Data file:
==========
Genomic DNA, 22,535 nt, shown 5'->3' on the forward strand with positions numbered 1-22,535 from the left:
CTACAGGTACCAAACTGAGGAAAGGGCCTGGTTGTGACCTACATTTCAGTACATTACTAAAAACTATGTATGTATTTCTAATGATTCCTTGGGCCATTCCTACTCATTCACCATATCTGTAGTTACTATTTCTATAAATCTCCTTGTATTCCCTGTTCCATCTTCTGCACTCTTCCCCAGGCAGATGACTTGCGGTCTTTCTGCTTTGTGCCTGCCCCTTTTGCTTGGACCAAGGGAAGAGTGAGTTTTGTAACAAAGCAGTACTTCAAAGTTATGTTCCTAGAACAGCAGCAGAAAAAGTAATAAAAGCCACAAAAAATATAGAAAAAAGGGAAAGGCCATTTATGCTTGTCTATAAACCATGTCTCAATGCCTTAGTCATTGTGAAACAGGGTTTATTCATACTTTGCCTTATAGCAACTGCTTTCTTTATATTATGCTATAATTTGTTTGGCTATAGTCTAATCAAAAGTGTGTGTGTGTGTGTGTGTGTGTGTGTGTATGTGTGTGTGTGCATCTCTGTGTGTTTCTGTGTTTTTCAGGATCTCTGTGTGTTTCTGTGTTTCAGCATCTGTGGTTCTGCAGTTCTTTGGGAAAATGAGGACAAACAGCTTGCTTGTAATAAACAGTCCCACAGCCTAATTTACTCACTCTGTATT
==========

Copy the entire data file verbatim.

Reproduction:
Genomic DNA, 22,535 nt, shown 5'->3' on the forward strand with positions numbered 1-22,535 from the left:
CTACAGGTACCAAACTGAGGAAAGGGCCTGGTTGTGACCTACATTTCAGTACATTACTAAAAACTATGTATGTATTTCTAATGATTCCTTGGGCCATTCCTACTCATTCACCATATCTGTAGTTACTATTTCTATAAATCTCCTTGTATTCCCTGTTCCATCTTCTGCACTCTTCCCCAGGCAGATGACTTGCGGTCTTTCTGCTTTGTGCCTGCCCCTTTTGCTTGGACCAAGGGAAGAGTGAGTTTTGTAACAAAGCAGTACTTCAAAGTTATGTTCCTAGAACAGCAGCAGAAAAAGTAATAAAAGCCACAAAAAATATAGAAAAAAGGGAAAGGCCATTTATGCTTGTCTATAAACCATGTCTCAATGCCTTAGTCATTGTGAAACAGGGTTTATTCATACTTTGCCTTATAGCAACTGCTTTCTTTATATTATGCTATAATTTGTTTGGCTATAGTCTAATCAAAAGTGTGTGTGTGTGTGTGTGTGTGTGTGTGTATGTGTGTGTGTGCATCTCTGTGTGTTTCTGTGTTTTTCAGGATCTCTGTGTGTTTCTGTGTTTCAGCATCTGTGGTTCTGCAGTTCTTTGGGAAAATGAGGACAAACAGCTTGCTTGTAATAAACAGTCCCACAGCCTAATTTACTCACTCTGTATT